The image of a tortured genius working in near isolation has long dominated our conceptions of the artist’s studio. Examples abound: think Jackson Pollock dripping resin on a cicada carcass in his shed in the Hamptons. But times have changed; ever since Andy Warhol declared his art space a “factory,” artists have begun to envision themselves as the leaders of production teams, and their sense of what it means to be in the studio has altered just as dramatically as their practices. The Studio Reader pulls back the curtain from the art world to reveal the real activities behind artistic production. What does it mean to be in the studio? What is the space of the studio in the artist’s practice? How do studios help artists envision their agency and, beyond that, their own lives? This forward-thinking anthology features an all-star array of contributors, ranging from Svetlana Alpers, Bruce Nauman, and Robert Storr to Daniel Buren, Carolee Schneemann, and Buzz Spector, each of whom locates the studio both spatially and conceptually—at the center of an art world that careens across institutions, markets, and disciplines. A companion for anyone engaged with the spectacular sites of art at its making, The Studio Reader reconsiders this crucial space as an actual way of being that illuminates our understanding of both artists and the world they inhabit.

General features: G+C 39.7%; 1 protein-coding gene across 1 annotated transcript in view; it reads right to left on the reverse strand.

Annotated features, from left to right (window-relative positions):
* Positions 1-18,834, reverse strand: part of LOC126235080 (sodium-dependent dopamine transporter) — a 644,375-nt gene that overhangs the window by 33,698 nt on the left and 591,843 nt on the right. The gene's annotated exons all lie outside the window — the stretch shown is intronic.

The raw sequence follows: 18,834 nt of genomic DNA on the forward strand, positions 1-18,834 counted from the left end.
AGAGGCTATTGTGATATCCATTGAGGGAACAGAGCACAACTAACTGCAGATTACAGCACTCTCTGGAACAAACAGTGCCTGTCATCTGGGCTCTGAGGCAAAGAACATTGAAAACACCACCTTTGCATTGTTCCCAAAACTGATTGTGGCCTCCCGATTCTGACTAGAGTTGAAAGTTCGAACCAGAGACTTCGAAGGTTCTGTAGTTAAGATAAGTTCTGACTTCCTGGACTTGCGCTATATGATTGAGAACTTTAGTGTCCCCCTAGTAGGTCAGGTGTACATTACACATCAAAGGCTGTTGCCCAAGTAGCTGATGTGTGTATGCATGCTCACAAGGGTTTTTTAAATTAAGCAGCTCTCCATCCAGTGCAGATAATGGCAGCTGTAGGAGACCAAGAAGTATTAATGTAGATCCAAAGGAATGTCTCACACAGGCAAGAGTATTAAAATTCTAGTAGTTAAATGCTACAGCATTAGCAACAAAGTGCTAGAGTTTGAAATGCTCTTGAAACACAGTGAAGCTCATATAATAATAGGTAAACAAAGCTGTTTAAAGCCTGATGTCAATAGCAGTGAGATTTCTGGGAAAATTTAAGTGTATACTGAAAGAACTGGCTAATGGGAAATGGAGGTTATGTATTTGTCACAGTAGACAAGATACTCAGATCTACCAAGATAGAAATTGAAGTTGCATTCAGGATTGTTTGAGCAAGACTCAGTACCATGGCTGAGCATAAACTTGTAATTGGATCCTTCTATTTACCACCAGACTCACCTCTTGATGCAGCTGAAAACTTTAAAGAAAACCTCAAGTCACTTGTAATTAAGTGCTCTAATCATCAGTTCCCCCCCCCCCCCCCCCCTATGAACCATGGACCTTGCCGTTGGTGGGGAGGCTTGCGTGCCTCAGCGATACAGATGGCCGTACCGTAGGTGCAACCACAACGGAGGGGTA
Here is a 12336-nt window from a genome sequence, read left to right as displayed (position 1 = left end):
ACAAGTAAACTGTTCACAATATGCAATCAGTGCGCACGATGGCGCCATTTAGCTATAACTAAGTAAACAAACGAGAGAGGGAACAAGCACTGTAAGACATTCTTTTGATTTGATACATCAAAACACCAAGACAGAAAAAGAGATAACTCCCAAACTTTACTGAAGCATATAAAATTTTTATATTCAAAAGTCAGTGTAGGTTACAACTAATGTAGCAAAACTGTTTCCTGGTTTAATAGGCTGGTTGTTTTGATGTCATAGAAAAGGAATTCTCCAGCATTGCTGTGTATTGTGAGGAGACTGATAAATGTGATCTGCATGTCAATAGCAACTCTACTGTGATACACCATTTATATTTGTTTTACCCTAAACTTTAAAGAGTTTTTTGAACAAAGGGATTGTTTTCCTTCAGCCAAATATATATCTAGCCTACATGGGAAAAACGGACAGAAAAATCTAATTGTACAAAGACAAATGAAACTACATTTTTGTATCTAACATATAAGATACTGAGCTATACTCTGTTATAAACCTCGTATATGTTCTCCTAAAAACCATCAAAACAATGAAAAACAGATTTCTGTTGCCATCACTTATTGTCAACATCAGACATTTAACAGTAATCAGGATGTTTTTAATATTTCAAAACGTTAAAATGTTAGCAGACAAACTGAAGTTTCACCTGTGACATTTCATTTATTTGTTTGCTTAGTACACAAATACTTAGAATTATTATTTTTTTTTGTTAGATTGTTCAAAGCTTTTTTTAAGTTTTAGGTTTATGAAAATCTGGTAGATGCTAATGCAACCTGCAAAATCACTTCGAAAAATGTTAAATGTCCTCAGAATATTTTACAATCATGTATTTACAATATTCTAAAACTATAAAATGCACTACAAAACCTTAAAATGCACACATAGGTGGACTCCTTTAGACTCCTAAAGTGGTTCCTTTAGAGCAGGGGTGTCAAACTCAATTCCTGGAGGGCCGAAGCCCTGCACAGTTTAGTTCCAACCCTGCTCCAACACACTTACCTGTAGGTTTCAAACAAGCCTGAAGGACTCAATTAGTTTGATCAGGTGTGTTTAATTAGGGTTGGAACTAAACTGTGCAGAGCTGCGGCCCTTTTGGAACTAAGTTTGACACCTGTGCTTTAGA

Arts-Photography, History-Criticism, Criticism,